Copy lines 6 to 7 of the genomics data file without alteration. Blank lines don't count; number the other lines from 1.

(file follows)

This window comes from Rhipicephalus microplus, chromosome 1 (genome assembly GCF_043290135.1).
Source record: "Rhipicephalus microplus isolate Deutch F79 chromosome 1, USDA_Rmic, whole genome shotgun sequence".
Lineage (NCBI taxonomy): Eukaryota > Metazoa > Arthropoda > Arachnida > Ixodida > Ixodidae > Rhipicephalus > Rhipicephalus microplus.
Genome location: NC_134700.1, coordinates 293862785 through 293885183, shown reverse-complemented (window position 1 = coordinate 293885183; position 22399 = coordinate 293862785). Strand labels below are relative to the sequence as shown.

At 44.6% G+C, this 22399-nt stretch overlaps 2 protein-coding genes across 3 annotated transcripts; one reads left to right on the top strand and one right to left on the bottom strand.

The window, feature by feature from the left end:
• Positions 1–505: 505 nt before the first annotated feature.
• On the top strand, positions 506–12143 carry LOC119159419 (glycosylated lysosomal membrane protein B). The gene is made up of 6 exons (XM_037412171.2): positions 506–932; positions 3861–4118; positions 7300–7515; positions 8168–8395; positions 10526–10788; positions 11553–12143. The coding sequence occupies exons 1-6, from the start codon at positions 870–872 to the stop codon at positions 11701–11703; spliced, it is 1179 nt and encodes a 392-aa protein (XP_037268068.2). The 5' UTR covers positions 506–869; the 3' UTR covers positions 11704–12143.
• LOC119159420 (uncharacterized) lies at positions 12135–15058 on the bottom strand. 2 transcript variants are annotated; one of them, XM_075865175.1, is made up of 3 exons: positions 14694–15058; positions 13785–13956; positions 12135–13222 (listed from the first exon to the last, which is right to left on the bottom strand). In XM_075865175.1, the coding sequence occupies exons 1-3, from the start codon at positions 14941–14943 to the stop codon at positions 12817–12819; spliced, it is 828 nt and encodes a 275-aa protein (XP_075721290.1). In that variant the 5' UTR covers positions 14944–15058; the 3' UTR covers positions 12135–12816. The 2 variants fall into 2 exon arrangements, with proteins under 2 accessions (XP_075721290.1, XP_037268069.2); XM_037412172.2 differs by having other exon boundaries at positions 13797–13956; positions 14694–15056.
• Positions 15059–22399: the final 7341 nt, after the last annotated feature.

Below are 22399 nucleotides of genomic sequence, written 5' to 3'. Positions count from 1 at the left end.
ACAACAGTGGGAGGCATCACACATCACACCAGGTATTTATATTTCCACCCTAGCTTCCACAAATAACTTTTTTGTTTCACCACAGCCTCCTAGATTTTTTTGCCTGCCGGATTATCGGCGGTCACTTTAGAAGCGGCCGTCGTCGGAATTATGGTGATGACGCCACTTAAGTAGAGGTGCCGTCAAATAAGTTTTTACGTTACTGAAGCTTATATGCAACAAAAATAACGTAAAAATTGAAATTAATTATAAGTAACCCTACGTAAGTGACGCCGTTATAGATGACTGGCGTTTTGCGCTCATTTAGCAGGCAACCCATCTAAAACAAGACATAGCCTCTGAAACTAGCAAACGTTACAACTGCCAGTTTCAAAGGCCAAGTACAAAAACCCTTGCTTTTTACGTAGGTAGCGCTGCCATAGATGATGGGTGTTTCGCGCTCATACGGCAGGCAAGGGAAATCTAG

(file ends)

The window, feature by feature from the left end:
• Positions 1–505: 505 nt before the first annotated feature.